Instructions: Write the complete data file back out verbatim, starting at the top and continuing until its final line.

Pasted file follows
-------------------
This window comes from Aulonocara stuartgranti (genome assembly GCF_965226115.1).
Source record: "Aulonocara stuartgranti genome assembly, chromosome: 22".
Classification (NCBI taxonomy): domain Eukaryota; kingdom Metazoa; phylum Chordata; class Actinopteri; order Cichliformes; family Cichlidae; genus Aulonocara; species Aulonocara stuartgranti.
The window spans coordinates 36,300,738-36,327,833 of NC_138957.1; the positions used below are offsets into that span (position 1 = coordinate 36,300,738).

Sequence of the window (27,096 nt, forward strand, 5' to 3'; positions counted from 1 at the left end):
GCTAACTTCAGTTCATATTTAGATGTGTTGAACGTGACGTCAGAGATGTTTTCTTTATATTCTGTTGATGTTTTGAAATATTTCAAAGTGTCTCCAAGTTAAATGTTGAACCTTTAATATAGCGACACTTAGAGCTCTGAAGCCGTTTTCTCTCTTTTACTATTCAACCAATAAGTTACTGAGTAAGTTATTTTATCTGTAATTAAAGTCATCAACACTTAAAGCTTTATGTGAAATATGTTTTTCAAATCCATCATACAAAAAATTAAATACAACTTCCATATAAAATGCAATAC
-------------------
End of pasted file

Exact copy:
This window comes from Aulonocara stuartgranti (genome assembly GCF_965226115.1).
Source record: "Aulonocara stuartgranti genome assembly, chromosome: 22".
Classification (NCBI taxonomy): domain Eukaryota; kingdom Metazoa; phylum Chordata; class Actinopteri; order Cichliformes; family Cichlidae; genus Aulonocara; species Aulonocara stuartgranti.
The window spans coordinates 36,300,738-36,327,833 of NC_138957.1; the positions used below are offsets into that span (position 1 = coordinate 36,300,738).

Sequence of the window (27,096 nt, forward strand, 5' to 3'; positions counted from 1 at the left end):
GCTAACTTCAGTTCATATTTAGATGTGTTGAACGTGACGTCAGAGATGTTTTCTTTATATTCTGTTGATGTTTTGAAATATTTCAAAGTGTCTCCAAGTTAAATGTTGAACCTTTAATATAGCGACACTTAGAGCTCTGAAGCCGTTTTCTCTCTTTTACTATTCAACCAATAAGTTACTGAGTAAGTTATTTTATCTGTAATTAAAGTCATCAACACTTAAAGCTTTATGTGAAATATGTTTTTCAAATCCATCATACAAAAAATTAAATACAACTTCCATATAAAATGCAATAC